Sunday, 19 June 2011

Good Housekeeping, I Love You...

...I honestly love you.

While life itself is full of hit or miss days (like watching the corpulent opera singer slide off the bonnet of a car on stage - hit. Or stepping outside for a cigarette, then realizing firstly, that you quit smoking and, secondly it's pissing down with rain - miss.) there is one constant in my life that has never let me down, and that is the Good Housekeeping Cookery Compendium, 1955 edition. There is so much about this book that I love, the thousands of pictures, the style of presentation, the introductions to each section, the detail, Detail, DETAIL that makes each recipe seem achievable, however complicated it may look. The best thing? Hundreds upon hundreds of recipes for old-style cake, pies, puddings, deserts - oh, my goodness, my heart, my stomach, my weight!!

This particular edition is literally three books in one. Part 1: Basic Cookery, starts just like it did in my first cookery class in school - with cutting a grapefruit in half and serving it with a glass of freshly squeezed orange juice for breakfast. So totally idiot-proof, this book holds your hand and leads you through the simplest of meals with the most basic ingredients. While most of the meals are not for the modern palate (lard and beef dripping, anyone?), the first part is excellent as a foundation in cookery, telling the novice cook about shopping for food, cuts of meat, types of fish, food storage, how to use equipment, foundations of soups and sauces, and basic bread, cake and pastry making. On its own, this part is worth its' weight in gold.

Part 2, Picture Cookery, for the more adventurous cook, ramps up the techniques and attention to detail required for when "wifey" has to entertain her husband's boss. How to clean fish, prepare shell fish, joint poultry and rabbit, more soups, more sauces, jams, pickles and preserves and even more cake, it just gets better all the time. I made a Game Pie, using hot-water crust pastry, following the step-by-step pictorial guide that was so delicious, I ate the whole thing myself (sorry Studley). Plus, this section includes instruction on how to use a Pressure Cooker! (Scary things, but I feel confident I could handle one now.)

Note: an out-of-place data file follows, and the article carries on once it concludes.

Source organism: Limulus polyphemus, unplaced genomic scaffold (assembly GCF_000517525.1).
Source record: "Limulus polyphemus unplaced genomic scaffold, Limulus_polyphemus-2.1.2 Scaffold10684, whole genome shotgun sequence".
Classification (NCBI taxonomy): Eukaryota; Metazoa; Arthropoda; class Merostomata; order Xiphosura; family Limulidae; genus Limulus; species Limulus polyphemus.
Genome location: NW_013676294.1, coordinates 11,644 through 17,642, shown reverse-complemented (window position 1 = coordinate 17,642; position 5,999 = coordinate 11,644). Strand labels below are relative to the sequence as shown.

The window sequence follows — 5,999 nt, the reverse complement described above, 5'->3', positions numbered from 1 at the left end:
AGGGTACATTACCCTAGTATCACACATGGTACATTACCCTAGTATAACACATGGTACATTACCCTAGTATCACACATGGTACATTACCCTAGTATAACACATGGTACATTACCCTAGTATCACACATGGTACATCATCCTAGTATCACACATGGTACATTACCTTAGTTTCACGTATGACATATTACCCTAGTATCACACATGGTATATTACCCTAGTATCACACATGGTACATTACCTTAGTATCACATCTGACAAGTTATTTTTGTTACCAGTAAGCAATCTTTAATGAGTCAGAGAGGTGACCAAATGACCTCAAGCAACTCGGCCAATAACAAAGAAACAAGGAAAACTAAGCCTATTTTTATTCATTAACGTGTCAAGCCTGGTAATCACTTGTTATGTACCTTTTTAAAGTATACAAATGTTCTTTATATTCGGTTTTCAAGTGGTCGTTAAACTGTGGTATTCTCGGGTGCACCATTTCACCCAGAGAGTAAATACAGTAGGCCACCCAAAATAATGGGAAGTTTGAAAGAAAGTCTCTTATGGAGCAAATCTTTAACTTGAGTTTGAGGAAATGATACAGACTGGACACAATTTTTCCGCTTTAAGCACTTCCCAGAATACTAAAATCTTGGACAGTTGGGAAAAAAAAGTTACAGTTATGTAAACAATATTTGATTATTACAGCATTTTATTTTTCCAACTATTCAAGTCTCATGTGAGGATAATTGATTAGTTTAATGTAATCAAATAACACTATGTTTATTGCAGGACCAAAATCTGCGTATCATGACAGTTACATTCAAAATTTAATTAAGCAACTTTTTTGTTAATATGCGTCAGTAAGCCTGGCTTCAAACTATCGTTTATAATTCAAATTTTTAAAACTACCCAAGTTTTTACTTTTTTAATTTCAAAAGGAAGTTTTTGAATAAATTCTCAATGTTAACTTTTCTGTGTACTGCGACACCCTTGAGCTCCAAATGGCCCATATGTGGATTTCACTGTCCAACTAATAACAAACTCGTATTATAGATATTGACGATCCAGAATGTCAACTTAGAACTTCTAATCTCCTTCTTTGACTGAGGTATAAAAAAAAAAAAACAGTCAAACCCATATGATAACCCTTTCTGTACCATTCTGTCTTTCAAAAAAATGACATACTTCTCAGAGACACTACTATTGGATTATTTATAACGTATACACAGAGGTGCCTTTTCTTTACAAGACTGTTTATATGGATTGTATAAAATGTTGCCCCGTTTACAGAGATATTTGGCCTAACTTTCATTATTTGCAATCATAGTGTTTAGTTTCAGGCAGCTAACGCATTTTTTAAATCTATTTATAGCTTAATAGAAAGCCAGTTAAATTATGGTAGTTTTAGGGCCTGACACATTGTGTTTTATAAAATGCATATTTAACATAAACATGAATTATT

Part 3 - the best bit - is all about the cake making. This part goes through all the equipment, ingredients and techniques you need to make any kind of cake. Let me say that again - any kind of cake. Plain cakes, fruit cakes, jam cakes, buns, traybakes, biscuits, pastries, gateux, icing and sugarcraft, up to the big one: The Wedding Cake.

I cannot even begin to tell you about the deep joy I get from reproducing the food from this book, even from just turning the pages, looking at the pictures and admiring the font. I look at this book everyday, whether I choose to cook from it or not. Visitors to this country (and foreigners who have never visited) like to taunt us with the myth that British food is bad. These people are so easy to dismiss because they obviously don't know where or what to eat, but when it comes to "afters", I do believe the UK is the real deal. We are unbeatable, we are nonpareil, sine qua non, and this beautiful book is proof, if proof were needed.

I wish I had the pictures to show you. I wish you could smell, taste and appreciate the good old fashioned traditional British fayre that comes out of this book.

I wish you could see how much exercise I have to do to allow me to indulge myself the way I do (just kidding - although I do a Zumba class twice a week)!

While most of my diet is, in fact, clean, we do allow ourselves the odd indulgence of the baked goods variety, otherwise Studley is a very sulky boy.